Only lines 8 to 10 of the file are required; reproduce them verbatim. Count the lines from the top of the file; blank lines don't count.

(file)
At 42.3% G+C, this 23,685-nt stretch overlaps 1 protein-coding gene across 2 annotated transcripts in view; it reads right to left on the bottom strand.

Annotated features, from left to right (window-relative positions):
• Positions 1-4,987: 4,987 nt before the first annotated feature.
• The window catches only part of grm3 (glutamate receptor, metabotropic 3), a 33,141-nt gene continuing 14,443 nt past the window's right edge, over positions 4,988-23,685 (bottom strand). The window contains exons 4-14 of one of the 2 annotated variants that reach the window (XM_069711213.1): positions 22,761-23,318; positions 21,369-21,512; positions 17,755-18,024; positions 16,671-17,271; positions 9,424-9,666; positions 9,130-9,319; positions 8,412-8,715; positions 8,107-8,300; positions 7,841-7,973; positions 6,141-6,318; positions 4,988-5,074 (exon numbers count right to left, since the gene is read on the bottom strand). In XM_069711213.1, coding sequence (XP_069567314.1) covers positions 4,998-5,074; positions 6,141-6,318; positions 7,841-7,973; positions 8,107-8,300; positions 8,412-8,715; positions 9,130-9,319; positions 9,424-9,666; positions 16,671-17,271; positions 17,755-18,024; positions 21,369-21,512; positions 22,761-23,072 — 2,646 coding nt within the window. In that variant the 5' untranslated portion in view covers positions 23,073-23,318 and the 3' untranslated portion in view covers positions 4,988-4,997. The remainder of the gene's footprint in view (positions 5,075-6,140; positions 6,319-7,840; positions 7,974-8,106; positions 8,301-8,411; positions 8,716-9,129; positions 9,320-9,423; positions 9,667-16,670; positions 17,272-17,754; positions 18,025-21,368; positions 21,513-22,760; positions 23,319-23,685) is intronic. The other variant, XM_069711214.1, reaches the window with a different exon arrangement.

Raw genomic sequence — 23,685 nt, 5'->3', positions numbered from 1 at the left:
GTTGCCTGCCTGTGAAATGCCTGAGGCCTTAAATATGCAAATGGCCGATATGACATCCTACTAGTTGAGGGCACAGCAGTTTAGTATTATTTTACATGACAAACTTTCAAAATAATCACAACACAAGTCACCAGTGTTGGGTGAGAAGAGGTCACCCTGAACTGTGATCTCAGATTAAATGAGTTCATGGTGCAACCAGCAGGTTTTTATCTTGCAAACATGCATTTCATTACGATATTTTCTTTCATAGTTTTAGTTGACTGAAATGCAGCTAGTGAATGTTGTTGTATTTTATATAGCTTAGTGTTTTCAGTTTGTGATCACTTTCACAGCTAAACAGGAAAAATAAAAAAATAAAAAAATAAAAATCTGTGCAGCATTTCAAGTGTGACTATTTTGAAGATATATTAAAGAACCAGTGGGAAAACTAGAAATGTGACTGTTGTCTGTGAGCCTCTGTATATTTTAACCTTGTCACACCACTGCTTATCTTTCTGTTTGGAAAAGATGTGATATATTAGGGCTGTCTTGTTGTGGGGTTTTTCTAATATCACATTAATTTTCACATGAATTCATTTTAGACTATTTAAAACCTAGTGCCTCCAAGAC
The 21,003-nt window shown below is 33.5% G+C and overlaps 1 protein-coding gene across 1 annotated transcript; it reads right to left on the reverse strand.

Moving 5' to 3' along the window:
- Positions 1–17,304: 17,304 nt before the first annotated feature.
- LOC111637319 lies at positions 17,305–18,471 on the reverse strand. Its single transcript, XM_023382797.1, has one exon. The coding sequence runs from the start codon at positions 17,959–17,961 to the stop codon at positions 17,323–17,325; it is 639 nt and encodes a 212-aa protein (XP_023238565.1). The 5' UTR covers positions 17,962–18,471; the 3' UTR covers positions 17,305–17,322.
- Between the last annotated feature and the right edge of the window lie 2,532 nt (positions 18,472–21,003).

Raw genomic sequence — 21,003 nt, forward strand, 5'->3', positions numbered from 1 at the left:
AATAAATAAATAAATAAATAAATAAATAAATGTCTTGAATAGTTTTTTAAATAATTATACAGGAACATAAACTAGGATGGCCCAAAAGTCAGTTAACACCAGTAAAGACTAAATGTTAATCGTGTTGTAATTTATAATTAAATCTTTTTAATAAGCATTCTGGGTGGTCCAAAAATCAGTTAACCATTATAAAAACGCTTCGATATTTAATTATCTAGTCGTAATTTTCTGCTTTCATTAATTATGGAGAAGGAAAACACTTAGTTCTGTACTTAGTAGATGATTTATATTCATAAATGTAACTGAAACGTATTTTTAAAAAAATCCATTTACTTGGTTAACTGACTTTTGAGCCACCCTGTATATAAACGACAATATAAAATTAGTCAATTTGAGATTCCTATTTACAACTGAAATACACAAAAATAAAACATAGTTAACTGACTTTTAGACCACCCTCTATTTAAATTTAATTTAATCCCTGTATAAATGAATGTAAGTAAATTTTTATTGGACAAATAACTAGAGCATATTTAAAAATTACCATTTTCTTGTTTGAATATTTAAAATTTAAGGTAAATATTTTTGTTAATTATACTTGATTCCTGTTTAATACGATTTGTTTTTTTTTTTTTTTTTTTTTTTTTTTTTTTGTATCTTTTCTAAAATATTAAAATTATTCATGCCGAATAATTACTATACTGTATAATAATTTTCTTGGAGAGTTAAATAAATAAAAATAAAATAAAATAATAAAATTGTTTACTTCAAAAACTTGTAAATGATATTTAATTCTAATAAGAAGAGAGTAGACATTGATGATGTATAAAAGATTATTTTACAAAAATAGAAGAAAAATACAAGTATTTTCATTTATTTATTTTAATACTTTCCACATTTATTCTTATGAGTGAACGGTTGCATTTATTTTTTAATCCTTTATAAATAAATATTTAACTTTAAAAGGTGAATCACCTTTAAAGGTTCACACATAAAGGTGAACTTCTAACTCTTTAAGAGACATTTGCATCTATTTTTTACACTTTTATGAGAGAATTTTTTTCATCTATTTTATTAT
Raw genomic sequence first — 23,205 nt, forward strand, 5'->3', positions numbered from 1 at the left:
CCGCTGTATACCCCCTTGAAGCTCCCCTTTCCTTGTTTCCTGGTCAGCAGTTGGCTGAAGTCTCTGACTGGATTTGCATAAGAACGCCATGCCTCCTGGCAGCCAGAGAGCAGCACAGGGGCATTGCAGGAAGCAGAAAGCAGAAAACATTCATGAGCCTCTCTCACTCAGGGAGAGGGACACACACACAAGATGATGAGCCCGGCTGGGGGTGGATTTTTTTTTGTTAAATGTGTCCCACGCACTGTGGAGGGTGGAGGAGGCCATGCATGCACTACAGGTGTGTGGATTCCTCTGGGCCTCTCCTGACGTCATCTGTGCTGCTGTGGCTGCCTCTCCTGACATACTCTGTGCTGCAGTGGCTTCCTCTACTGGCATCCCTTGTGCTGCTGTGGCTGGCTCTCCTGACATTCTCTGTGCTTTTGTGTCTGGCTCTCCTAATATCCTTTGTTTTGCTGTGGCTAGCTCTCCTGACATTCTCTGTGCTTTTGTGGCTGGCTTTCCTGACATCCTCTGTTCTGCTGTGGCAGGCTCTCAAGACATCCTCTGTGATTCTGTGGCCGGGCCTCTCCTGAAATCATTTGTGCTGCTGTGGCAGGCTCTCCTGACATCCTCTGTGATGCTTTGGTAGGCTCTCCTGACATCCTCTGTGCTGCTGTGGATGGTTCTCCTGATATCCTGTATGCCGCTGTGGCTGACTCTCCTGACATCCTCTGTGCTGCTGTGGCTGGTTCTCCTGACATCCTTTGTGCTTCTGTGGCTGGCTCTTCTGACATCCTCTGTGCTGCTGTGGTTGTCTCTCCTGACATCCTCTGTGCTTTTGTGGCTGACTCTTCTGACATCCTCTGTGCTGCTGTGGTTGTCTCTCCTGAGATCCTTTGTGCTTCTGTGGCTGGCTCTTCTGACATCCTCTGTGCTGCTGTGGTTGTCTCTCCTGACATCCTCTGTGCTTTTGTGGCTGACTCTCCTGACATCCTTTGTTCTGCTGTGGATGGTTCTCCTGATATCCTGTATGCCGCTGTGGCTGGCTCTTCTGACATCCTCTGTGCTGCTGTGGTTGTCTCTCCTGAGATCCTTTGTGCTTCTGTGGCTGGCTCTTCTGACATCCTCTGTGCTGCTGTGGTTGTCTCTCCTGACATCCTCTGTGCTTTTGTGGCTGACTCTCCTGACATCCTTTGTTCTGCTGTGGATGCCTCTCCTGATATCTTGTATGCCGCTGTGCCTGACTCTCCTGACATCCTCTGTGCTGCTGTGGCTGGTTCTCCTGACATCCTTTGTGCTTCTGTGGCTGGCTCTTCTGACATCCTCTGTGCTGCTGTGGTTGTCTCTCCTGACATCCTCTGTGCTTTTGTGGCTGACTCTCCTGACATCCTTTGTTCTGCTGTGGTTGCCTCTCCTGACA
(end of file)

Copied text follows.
Moving 5' to 3' along the window:
- Positions 1–17,304: 17,304 nt before the first annotated feature.
- LOC111637319 lies at positions 17,305–18,471 on the reverse strand. Its single transcript, XM_023382797.1, has one exon. The coding sequence runs from the start codon at positions 17,959–17,961 to the stop codon at positions 17,323–17,325; it is 639 nt and encodes a 212-aa protein (XP_023238565.1). The 5' UTR covers positions 17,962–18,471; the 3' UTR covers positions 17,305–17,322.